One of the more peculiar ways in which this aging bull market has deviated form historical norms is the sheer number of stocks that have literally doubled or even tripled in value almost overnight -- especially in the red-hot biopharmaceutical space. On the flip side, though, a number of these high-flying stocks have been unable to hold on to their monstrous gains due to pipeline setbacks or sizable equity offerings that dilute shareholder value. 

Fortunately, there are a handful of names in biopharma that can double your net worth in a far less volatile manner. The only requirement is patience. The large-cap megapharmas AstraZeneca (NYSE:AZN) and Celgene Corporation (NASDAQ:CELG), for instance, are both slated to produce stellar returns on capital for investors in the next decade. With this in mind, here's a look at each company's key value drivers going forward. 

3D image of a human body being projected from a tablet that's being held by a doctor.

Image source: Getty Images.

The tide has finally turned

Over the past four years, AstraZeneca has been battling to regain its footing after the loss of exclusivity for both its acid reflux drug Nexium and cholesterol-lowering medicine Crestor. To do so, the company set its sights on becoming a top player in the high-value oncology space.

While this herculean effort got off to a slower-than-expected start due to its lead checkpoint inhibitor Imfinzi missing the mark in a late-stage study for lung cancer, AstraZeneca has rebounded nicely over the last two years by bringing several other cancer drugs to market and advancing Imfinzi into a slew of other high-dollar indications.

The net result is that AstraZeneca's oncology portfolio has quietly become one of the best in the business. Right now, for instance, the company sports Lumoxiti for patients with hairy-cell leukemia, Calquence as a treatment for mantle cell lymphoma, Iressa for non-small cell lung cancer, Lynparza for ovarian cancer, and Tagrisso for front line lung cancer. In addition, Imfinzi is finally shaping up into a true flagship product -- with multiple approvals already in hand and several more likely on the way over the next 12 months.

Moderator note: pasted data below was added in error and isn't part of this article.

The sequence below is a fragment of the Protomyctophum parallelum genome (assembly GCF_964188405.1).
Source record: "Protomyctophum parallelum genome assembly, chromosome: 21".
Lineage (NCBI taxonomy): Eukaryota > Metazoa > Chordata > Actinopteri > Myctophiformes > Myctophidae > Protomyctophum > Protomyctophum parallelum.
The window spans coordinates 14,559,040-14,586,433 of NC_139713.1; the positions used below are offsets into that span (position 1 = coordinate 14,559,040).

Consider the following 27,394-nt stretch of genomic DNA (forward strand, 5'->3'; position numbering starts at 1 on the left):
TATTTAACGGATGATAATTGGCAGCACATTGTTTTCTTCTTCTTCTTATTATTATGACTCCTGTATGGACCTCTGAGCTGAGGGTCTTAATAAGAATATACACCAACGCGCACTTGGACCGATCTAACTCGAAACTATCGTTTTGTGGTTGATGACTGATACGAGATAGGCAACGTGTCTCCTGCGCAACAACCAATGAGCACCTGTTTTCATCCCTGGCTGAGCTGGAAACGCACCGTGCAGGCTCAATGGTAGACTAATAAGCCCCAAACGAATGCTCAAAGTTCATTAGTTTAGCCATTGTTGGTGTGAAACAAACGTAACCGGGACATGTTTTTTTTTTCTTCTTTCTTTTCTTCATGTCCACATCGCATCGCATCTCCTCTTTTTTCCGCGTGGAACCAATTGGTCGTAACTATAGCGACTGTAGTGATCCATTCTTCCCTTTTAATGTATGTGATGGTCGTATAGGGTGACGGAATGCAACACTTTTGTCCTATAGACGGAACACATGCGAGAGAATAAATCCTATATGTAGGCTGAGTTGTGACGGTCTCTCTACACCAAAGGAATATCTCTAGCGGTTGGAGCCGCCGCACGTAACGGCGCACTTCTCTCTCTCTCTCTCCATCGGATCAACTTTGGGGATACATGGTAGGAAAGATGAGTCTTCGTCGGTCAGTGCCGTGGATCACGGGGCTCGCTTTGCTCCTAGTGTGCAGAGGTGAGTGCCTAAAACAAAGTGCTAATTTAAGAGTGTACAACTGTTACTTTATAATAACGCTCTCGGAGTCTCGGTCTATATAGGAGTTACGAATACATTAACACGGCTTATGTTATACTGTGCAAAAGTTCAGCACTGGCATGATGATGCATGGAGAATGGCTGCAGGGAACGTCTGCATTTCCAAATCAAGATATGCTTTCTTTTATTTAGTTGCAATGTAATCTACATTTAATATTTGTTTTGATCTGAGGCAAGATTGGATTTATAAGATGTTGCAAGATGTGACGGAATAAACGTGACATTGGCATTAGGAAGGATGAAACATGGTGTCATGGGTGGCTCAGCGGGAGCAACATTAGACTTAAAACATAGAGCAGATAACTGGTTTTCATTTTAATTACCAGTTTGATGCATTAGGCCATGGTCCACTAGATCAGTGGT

The big deal is that AstraZeneca's stock seems to be gearing up for some impressive gains over the next decade, thanks to the company's rapidly emerging footprint in oncology. If all the stars align, for example, the company hopes to more than double its annual revenue as soon as 2023. That's a rather aggressive growth plan for sure, but one that appears to be doable based on AstraZeneca's string of successes in oncology. 

Forget the recent speed bumps 

Wall Street seems to think that Celgene has lost its touch. After consistently being one of the highly valued biotechs in the industry for well over a decade, Celgene's shares have dropped sharply this year and even came close to testing their five-year lows at one point in 2018. The biotech's stock has struggled this year for four basic reasons:

  1. Celgene's overreliance on the blood cancer medicine Revlimid to drive growth.
  2. Revlimid's upcoming bout with generics set to begin as soon as 2022.
  3. The company's decision to ratchet up its debt load in a big way in order to broaden its core hematology franchise.
  4. The botched regulatory filing for the multiple sclerosis drug candidate ozanimod, giving would-be competitors a chance to close the gap. 

The good news is that, despite these headwinds, Celgene should be able to continue to produce outstanding returns on capital for investors over the long haul. Celgene, after all, is in the process of bringing a whopping five new potential blockbusters to market: bb2121, fedratinib, liso-cel, luspatercept, and of course, ozanimod. Taken together, this all-star lineup is expected to keep Celgene's top line growing at a blistering pace well beyond Revlimid's patent expiration. 

That said, Celgene does need a bit more luck than AstraZeneca to achieve its lofty goals on the growth front. After all, the company has painted itself into a corner to a degree with its heavy investments in the adoptive cell therapy arena and the clock is ticking on Revlimid's period of exclusivity. As a result, any additional clinical or setbacks may seriously dampen the company's longer-term outlook.

All told, Celgene obviously needs to diversify ahead of Revlimid's patent expiration in order to regain Wall Street's trust. But the company does appear to be firmly on the path toward reaching this all-important milestone. Celgene's stock thus stands an excellent chance at returning to its winning ways in the not-so-distant future.

George Budwell owns shares of AstraZeneca and Celgene. The Motley Fool owns shares of and recommends Celgene. The Motley Fool has a disclosure policy.